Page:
“Despite increasing economic and financial difficulties, the Zimbabwean authorities have demonstrated strong commitment to the programme by taking important steps to advance their macroeconomic and structural reforms. They have made significant progress in implementing their reform agenda, particularly in financial sector and labour-market reforms. In addition, they are starting to take steps to rationalise public expenditure and reduce public sector employment costs. The policy reform agenda for the remainder of the SMP consists of: (a) mitigating the impact of this year’s adverse shocks on the external position and growth; (b) improving the investment climate; (c) restoring confidence in the financial sector; and (d) garnering support for a strategy to clear arrears to the international financial institutions (IFIs).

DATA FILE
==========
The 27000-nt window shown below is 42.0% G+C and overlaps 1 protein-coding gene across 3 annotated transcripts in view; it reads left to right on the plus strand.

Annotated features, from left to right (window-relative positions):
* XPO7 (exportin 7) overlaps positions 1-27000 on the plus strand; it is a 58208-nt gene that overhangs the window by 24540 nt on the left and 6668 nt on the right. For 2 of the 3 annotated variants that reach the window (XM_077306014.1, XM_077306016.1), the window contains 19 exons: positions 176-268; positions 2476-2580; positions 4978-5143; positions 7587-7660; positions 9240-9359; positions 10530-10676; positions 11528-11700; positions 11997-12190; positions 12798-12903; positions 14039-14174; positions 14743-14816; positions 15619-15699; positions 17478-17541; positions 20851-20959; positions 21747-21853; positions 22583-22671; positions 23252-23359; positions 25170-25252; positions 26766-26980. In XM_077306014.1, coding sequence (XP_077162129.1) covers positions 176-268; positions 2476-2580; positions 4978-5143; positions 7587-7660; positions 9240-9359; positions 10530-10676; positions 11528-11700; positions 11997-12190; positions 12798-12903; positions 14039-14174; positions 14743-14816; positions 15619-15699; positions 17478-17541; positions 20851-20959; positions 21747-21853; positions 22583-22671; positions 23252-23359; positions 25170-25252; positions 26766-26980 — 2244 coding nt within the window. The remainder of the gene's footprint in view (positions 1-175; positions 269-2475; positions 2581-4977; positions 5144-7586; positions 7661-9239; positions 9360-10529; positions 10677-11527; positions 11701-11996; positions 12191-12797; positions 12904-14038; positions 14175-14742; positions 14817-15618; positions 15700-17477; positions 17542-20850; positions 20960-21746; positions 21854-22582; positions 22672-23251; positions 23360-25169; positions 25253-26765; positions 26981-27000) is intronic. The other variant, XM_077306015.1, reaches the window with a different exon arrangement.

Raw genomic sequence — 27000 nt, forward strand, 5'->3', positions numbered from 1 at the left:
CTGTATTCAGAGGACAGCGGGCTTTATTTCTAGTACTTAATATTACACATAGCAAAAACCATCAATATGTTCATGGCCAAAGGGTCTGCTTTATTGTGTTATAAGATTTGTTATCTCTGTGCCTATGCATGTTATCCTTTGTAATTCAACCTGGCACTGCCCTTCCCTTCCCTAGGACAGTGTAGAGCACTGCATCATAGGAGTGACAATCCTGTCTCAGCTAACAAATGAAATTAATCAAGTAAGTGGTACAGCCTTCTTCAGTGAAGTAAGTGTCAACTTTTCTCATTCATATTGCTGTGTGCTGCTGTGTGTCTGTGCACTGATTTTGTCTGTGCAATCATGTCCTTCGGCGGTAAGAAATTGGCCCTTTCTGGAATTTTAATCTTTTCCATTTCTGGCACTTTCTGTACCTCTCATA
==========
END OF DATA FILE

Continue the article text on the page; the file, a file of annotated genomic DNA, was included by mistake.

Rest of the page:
“The authorities have intensified their re-engagement with the international community, with the immediate objective of resolving arrears with the IFIs. They have developed a strategy for clearing Zimbabwe’s external arrears to IFIs, for which they will seek the support of creditors and development partners at a meeting on the sidelines of the October 2015 Annual Meetings of the IMF and World Bank in Lima, Peru.
“Going forward, strong support at the Lima meeting, a successful completion of the SMP and a deepening of ongoing reforms would set the stage for advancing the re-engagement process with the IFIs and bilateral creditors.
“IMF staff will continue to support Zimbabwe’s economic reforms and their pursuit towards arrears clearance and debt relief. Staff will remain engaged with the authorities to monitor progress in the implementation of their economic programme, and will continue providing targeted technical assistance in order to support Zimbabwe’s capacity-building efforts and its adjustment and ongoing reform process.